What Happens To Water After It Leaves The Irrigation System?
August 26, 2014
Much has been written about how to conserve water in a turf and landscape situation. And well it should. Water is our most precious resource. We can’t live without it, and we need to do all that we can to conserve it and preserve it, quantity and quality wise.
So far however, most of the attention has been directed towards the irrigation system. Many improvements have been made, and more can be made, to improve efficiencies and thus conserve water.
But what happens to that water once it leaves the control of the irrigation system?
Mother Nature takes over. That’s what happens.
And Mother Nature has some cruel and inefficient ways of allowing water to interact with the soil.
There are 4 primary ways that water interacts with the soil.
1. It penetrates the soil and the plants use it. This is good.
2. The water penetrates but it channels thru the soil. Not Good.
3. The water doesn’t penetrate and it runs off. Not Good.
4. The water doesn’t penetrate & it forms puddles. Not Good.
These 4 situations can cause a well designed and well operated irrigation system with a high percentage distribution uniformity (DU) to lose that high efficiency. High surface DU’s are compromised because the water can’t get into the soil profile and/or can’t uniformly move around within the soil profile.
Total DU, which includes surface DU and subsurface DU, is then much lower. And this drop in total DU forces increased run times on the irrigation system to make up for the water lost to the inefficiencies of how water interacts with the soil.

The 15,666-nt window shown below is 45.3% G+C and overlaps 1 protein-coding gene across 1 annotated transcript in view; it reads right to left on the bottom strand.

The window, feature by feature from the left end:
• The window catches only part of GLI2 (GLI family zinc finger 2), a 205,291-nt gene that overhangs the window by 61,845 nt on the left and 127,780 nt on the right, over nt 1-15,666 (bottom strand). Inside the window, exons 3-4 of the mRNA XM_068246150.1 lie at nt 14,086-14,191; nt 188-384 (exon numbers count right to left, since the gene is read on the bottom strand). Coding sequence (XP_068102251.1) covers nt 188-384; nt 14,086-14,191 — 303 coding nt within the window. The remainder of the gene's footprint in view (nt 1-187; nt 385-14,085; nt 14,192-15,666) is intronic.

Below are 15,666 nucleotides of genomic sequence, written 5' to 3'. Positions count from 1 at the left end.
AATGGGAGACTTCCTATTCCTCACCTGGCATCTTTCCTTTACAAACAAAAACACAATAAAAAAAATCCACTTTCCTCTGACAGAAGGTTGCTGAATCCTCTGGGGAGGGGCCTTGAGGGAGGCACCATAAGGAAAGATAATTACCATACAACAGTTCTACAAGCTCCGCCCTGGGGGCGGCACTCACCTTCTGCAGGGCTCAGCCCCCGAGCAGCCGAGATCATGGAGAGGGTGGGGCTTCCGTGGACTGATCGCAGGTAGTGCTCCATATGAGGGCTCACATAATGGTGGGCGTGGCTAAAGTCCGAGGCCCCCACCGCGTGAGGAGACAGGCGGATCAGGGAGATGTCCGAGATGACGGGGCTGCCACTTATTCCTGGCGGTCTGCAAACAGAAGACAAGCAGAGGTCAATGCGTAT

So what do we do? Or what can we do?
These inefficiencies are caused by four conditions.
1. Physical Problems with the Soil.
2. Chemical Problems with the Soil.
3. Water Repellency Problems with the Soil.
4. The Natural Behavior of Water.
There are many possible solutions or control methods. But in general, any physical problem is going to be mitigated by some kind of a physical control method. Aerification, de-thatching, deep tining, venting, HydroJet, and PlanetAire, are just some of the possible solution methods.
As for the chemical problems, these are mitigated by some kind of chemical means. Soil sulfur, sulfuric acid, gypsum and limestone, are just some of the possible correction methods.
The last two, water repellency and the natural behavior of water, are much easier to deal with since there is only one control method. Soil wetting amendments are the only solution to these two problem conditions. Soil wetting amendments reduce water repellency and they lower the adhesive and cohesive tensions of water to reduce the natural behavior of water to cling to something. These two tensions cause water to behave in a very erratic fashion as it interacts with the soil and organic matter.
So when water leaves the irrigation system and it lands on the soil or organic layer, we need to be sure that it can get into the soil profile and move around within the soil profile in a very efficient manner. Just letting it fall on the soil and letting Mother Nature take control and possibly destroying the high level of efficiency designed into the irrigation system isn’t Water Smart.
Therefore, the next step in Water Conservation is to find these efficiency robbing conditions and correct them so water can carry out its two given responsibilities, survival and distribution, to the highest degree possible.
The irrigation system is designed to get water from point A to point B and then surface distribute that water as efficiently and uniformly as possible. But after the water leaves the control of the irrigation system we need to ensure that the water isn’t lost and is utilized effectively.
About the Author:
Ken Mauser is a Consulting Agronomist who has served as Aquatrols' Territory Manager in the Western United States for more than 20 years.